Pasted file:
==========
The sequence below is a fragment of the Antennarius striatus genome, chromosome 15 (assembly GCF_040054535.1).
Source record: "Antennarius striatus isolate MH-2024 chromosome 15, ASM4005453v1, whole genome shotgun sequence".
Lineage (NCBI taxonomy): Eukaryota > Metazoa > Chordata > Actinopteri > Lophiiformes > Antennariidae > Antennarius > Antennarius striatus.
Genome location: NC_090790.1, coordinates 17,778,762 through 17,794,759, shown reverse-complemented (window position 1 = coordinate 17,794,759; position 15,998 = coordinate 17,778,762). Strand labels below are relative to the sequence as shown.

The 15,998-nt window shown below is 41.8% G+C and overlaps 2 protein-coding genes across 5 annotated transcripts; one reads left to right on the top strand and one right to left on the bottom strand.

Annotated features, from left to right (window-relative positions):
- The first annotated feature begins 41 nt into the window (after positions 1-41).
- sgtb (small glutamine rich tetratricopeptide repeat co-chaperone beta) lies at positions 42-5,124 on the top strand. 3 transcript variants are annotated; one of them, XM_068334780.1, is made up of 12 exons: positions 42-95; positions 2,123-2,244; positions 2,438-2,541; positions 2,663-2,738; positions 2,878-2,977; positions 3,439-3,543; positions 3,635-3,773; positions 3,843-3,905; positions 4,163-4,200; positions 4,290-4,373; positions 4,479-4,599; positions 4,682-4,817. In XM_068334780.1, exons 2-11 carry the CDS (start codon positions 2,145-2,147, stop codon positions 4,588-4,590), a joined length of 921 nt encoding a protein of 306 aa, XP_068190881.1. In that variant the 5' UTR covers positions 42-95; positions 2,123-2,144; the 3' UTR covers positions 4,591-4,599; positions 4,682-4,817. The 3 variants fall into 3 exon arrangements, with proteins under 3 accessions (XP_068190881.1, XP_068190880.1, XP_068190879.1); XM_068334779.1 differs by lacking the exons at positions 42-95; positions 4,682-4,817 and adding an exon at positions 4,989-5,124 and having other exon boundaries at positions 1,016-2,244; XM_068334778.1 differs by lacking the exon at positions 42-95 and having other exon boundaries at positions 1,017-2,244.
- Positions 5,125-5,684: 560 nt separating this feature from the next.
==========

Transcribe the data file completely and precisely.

The sequence below is a fragment of the Antennarius striatus genome, chromosome 15 (assembly GCF_040054535.1).
Source record: "Antennarius striatus isolate MH-2024 chromosome 15, ASM4005453v1, whole genome shotgun sequence".
Lineage (NCBI taxonomy): Eukaryota > Metazoa > Chordata > Actinopteri > Lophiiformes > Antennariidae > Antennarius > Antennarius striatus.
Genome location: NC_090790.1, coordinates 17,778,762 through 17,794,759, shown reverse-complemented (window position 1 = coordinate 17,794,759; position 15,998 = coordinate 17,778,762). Strand labels below are relative to the sequence as shown.

The 15,998-nt window shown below is 41.8% G+C and overlaps 2 protein-coding genes across 5 annotated transcripts; one reads left to right on the top strand and one right to left on the bottom strand.

Annotated features, from left to right (window-relative positions):
- The first annotated feature begins 41 nt into the window (after positions 1-41).
- sgtb (small glutamine rich tetratricopeptide repeat co-chaperone beta) lies at positions 42-5,124 on the top strand. 3 transcript variants are annotated; one of them, XM_068334780.1, is made up of 12 exons: positions 42-95; positions 2,123-2,244; positions 2,438-2,541; positions 2,663-2,738; positions 2,878-2,977; positions 3,439-3,543; positions 3,635-3,773; positions 3,843-3,905; positions 4,163-4,200; positions 4,290-4,373; positions 4,479-4,599; positions 4,682-4,817. In XM_068334780.1, exons 2-11 carry the CDS (start codon positions 2,145-2,147, stop codon positions 4,588-4,590), a joined length of 921 nt encoding a protein of 306 aa, XP_068190881.1. In that variant the 5' UTR covers positions 42-95; positions 2,123-2,144; the 3' UTR covers positions 4,591-4,599; positions 4,682-4,817. The 3 variants fall into 3 exon arrangements, with proteins under 3 accessions (XP_068190881.1, XP_068190880.1, XP_068190879.1); XM_068334779.1 differs by lacking the exons at positions 42-95; positions 4,682-4,817 and adding an exon at positions 4,989-5,124 and having other exon boundaries at positions 1,016-2,244; XM_068334778.1 differs by lacking the exon at positions 42-95 and having other exon boundaries at positions 1,017-2,244.
- Positions 5,125-5,684: 560 nt separating this feature from the next.